Use the following persistent identifier: http://nrs.harvard.edu/urn-3:hul.ebook:CHS_AitkenEB.Opaon_and_Opazo.1982.
II. Etymology of Opaōn
which contrasts to patterns with opazō,
Bearing in mind the sense of accompanying attached to both verbs, we see from the syntactic patterns that opazō contains a causative notion, ‘to cause to accompany’. Hepomai, however, contains a stative sense, ‘to be with’. Equating ‘to accompany’ with ‘to be with’, when I cause something to be with someone, I give it to that person. In this way opazō may come to mean ‘I give’ as well as ‘I cause to accompany.’
- ὀπαδός· ἀκόλουθος: ‘follower, attendant’
- ὀπάζε· παρεῖγε, ἐδωρεῖτω, ἐδιώκεν: ‘he granted, gave, pursued’
- ὀπάζει· κατόπιν διώκει: ‘he pursues after’
- ὀπαζόμενος· ἑπόμεναι, θεραπεύουσαι: ‘to follow
- after, to be a therapōn’
- ὀπάονα· ἀκόλουθον, παρὰ τὸ ἕπεσθαι: ‘attendant, one who follows along’
- ὀπάων· ἀκολουθών: ‘attendant’
- ὀπάσαι· δούναι: ‘to give’ (aorist infinitive)
- ὄπασεν· ἔδωκεν: ‘he gave’ (aorist indicative) 
A distinction between ‘to follow’ and ‘to give’ is evident here; it follows the lines of the distinction between the present and the aorist. It is interesting that for the imperfect form, opaze, Hesychius gives the fuller range of meanings, including both the notion of ‘to follow’ and that of ‘to give’. The gloss for the noun corresponding to opazo, opaōn, is only ‘attendant’, but it has been preceded by the accusative form, opaona, glossed not only as ‘attendant’, but also as ‘one who follows along’. A synchronic link between opaōn and opazo is underlined by the synonymous glosses. And opazomenai, with the gloss therapeuousai ‘to be a therapōn’, suggests the connection of opaōn with therapōn.
πολλά δ’ ἀρ’ ἀμφαγάπησε κόρην Δημήτερος αγνῆν
ἐκ τοῦ οἱ πρόπολος καὶ ὀπάων ἔπλετ’ ἄνασσα
In the double specification, propolos and opaōn, propolos reinforces and limits the meaning of opaōn. The root of propolos is * k w ol –, the o-grade of *k w el- pelomai.  The original sense of the root was ‘to turn’, as reflected in polos ‘an axis’. The range of meanings of pelomai reveals how this original meaning became ‘to be’, ‘to turn out to be, come to be, come into being, and to be’. The basis of propolos is then ‘to be’, and the sense of opaōn as a companion who is almost identical to the hero emphasizes the fidelity expressed by propolos. By looking at the entire line,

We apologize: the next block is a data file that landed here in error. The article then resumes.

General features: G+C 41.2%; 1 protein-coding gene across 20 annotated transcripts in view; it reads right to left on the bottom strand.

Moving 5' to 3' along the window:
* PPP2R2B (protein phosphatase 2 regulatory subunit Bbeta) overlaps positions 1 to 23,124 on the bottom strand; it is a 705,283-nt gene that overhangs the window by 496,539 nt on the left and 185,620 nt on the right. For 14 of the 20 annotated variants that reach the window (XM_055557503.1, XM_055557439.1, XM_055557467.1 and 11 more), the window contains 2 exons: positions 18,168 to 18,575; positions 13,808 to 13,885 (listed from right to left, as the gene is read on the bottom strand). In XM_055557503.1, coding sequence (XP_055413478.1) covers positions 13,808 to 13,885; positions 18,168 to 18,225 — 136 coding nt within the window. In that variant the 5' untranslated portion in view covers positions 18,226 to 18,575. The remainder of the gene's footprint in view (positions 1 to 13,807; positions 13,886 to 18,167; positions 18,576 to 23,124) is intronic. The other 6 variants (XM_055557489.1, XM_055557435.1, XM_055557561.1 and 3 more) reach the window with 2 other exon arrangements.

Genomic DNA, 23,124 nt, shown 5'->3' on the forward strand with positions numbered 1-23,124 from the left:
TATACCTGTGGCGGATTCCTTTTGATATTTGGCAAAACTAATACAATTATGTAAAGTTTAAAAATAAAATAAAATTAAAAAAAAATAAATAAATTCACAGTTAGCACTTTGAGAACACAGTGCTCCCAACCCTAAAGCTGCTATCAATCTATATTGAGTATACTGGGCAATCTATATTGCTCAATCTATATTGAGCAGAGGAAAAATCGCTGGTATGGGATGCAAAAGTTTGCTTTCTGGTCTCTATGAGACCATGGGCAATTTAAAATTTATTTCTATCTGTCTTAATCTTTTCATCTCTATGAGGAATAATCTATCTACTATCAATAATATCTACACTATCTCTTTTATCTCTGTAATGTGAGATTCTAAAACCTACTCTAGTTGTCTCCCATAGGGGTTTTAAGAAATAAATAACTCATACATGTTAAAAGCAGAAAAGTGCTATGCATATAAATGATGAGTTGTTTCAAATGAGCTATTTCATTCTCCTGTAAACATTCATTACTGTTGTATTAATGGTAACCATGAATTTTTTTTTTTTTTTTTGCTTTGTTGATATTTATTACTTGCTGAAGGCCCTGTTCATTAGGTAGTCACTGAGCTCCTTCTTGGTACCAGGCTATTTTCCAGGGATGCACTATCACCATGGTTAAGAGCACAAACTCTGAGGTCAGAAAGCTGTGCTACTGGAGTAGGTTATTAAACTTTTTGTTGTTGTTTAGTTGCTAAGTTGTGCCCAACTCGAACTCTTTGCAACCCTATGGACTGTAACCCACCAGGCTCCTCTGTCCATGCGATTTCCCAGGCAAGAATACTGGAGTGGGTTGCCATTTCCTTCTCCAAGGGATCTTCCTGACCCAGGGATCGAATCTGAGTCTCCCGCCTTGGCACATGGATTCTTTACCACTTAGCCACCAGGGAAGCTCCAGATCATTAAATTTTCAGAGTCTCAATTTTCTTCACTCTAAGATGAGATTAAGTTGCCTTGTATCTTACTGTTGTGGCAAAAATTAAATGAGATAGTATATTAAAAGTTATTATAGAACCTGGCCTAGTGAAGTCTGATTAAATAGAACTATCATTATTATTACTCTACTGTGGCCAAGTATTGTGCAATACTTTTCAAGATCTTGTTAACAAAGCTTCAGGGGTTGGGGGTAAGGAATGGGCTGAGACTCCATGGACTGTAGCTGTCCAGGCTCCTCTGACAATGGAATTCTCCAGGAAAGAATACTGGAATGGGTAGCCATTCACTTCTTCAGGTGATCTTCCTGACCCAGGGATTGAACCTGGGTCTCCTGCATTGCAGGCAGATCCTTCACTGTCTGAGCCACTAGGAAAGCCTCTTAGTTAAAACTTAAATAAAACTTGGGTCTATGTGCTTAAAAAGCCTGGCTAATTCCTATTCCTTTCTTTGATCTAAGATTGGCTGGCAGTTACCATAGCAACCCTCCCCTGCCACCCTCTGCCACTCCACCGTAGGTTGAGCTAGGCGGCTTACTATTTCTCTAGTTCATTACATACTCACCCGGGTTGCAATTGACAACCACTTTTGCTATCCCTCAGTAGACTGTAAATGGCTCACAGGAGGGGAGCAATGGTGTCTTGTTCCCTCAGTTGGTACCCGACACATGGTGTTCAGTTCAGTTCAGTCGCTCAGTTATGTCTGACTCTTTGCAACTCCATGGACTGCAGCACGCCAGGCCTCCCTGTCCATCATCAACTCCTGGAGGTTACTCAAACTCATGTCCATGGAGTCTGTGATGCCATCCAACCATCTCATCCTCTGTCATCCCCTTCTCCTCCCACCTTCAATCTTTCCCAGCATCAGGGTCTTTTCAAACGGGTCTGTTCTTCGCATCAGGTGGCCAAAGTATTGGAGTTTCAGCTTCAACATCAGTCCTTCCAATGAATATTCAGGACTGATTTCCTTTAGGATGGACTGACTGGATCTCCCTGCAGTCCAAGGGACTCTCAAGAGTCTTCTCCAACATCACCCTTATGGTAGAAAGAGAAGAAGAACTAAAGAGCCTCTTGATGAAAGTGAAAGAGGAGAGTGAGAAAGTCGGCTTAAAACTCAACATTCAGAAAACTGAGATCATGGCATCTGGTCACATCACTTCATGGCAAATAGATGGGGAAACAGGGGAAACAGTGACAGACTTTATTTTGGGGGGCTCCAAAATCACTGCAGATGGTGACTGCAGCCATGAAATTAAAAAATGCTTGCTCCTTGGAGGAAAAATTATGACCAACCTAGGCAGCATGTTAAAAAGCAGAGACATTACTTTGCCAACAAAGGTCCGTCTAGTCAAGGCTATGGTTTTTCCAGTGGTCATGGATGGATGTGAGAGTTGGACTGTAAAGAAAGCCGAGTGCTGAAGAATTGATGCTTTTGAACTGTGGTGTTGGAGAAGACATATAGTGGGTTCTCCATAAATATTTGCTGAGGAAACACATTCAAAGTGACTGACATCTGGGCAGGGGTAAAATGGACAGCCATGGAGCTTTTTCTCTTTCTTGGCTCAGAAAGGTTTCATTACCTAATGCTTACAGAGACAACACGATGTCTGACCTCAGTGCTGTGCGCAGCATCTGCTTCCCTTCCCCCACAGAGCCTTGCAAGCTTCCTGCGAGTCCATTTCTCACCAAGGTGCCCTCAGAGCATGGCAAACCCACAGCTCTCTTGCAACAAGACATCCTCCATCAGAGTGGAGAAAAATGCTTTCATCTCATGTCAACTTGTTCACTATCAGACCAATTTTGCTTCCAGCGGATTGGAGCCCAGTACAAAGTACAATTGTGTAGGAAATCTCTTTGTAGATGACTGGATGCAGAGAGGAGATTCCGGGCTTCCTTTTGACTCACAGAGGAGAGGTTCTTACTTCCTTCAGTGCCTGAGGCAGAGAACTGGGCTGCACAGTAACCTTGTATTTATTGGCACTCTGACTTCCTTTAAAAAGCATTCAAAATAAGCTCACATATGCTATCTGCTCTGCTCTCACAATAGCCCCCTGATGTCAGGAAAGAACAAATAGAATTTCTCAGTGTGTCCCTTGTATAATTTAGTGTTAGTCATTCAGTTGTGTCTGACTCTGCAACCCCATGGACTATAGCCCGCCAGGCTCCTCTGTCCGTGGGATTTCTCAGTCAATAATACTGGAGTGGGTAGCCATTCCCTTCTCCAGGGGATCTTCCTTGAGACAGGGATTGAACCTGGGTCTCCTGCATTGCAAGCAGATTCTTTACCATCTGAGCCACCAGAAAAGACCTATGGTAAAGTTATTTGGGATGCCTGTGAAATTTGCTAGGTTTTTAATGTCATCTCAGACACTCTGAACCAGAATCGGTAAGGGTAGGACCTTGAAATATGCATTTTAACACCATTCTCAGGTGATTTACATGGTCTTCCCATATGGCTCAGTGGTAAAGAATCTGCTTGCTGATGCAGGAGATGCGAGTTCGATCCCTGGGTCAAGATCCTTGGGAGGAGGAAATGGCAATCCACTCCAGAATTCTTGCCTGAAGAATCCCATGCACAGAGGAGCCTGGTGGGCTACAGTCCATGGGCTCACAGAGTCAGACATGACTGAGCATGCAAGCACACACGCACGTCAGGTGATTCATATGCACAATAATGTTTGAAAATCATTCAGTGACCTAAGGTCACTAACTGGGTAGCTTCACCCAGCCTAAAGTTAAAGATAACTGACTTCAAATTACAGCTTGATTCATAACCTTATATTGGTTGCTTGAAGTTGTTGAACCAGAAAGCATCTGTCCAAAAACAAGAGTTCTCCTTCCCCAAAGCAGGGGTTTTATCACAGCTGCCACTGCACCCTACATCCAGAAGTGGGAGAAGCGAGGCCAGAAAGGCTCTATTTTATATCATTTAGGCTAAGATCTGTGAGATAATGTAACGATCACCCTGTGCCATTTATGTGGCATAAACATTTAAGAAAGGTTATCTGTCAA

this sense is reinforced further by the main verb, eplet’, which repeats the root, but in the e-grade, *k w el –. The pro – prefix in propolos limits the meaning by stating that Hecate is ‘before’ Persephone. Richardson, in his commentary on the Hymn, mentions that there is a red-figure bell crater depicting Hecate leading Persephone up from Hades, and walking before, pro –, her.  Hecate, the opaōn, thus accompanies Persephone by walking before her.
The latter three cases, which all involve kudos in some form, are introduced by the following passage:
ἔν τε δίκῃ βασιλεῦσι παρ’ αἰδοίοισι καθίζει,
ἔν τ’ ἀγορῇ λαοῖσι μεταπρέπει, ὅν κ’ ἐθέλῃσιν
She distinguishes whom she wishes by granting kudos to them in whatever is the appropriate sphere. In Th. 442 it is not said that Hecate grants kudos to the fishermen, but in the epithet of Hecate, kudrē, the idea of kudos is present in the expression.